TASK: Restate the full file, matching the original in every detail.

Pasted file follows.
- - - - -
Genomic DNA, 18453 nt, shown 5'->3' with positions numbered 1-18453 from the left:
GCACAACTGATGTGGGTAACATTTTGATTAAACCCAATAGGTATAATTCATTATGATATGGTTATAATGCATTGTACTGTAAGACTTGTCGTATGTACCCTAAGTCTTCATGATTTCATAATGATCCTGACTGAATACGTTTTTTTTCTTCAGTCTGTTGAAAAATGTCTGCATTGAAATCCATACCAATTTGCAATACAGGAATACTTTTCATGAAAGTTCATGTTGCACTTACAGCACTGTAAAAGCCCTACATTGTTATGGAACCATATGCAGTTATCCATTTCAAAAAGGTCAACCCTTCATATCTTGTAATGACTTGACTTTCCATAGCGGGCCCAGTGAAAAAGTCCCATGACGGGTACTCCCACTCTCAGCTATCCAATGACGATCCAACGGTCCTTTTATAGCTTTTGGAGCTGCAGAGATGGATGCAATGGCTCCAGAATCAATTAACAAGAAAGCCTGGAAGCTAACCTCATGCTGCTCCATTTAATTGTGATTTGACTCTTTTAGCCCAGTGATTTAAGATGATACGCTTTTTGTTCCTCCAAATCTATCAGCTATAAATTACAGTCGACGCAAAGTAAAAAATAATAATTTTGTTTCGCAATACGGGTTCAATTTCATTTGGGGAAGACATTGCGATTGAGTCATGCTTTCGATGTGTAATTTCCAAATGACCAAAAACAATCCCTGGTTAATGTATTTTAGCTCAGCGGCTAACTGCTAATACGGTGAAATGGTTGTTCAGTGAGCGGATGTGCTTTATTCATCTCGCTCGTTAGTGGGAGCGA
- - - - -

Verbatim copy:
Genomic DNA, 18453 nt, shown 5'->3' with positions numbered 1-18453 from the left:
GCACAACTGATGTGGGTAACATTTTGATTAAACCCAATAGGTATAATTCATTATGATATGGTTATAATGCATTGTACTGTAAGACTTGTCGTATGTACCCTAAGTCTTCATGATTTCATAATGATCCTGACTGAATACGTTTTTTTTCTTCAGTCTGTTGAAAAATGTCTGCATTGAAATCCATACCAATTTGCAATACAGGAATACTTTTCATGAAAGTTCATGTTGCACTTACAGCACTGTAAAAGCCCTACATTGTTATGGAACCATATGCAGTTATCCATTTCAAAAAGGTCAACCCTTCATATCTTGTAATGACTTGACTTTCCATAGCGGGCCCAGTGAAAAAGTCCCATGACGGGTACTCCCACTCTCAGCTATCCAATGACGATCCAACGGTCCTTTTATAGCTTTTGGAGCTGCAGAGATGGATGCAATGGCTCCAGAATCAATTAACAAGAAAGCCTGGAAGCTAACCTCATGCTGCTCCATTTAATTGTGATTTGACTCTTTTAGCCCAGTGATTTAAGATGATACGCTTTTTGTTCCTCCAAATCTATCAGCTATAAATTACAGTCGACGCAAAGTAAAAAATAATAATTTTGTTTCGCAATACGGGTTCAATTTCATTTGGGGAAGACATTGCGATTGAGTCATGCTTTCGATGTGTAATTTCCAAATGACCAAAAACAATCCCTGGTTAATGTATTTTAGCTCAGCGGCTAACTGCTAATACGGTGAAATGGTTGTTCAGTGAGCGGATGTGCTTTATTCATCTCGCTCGTTAGTGGGAGCGA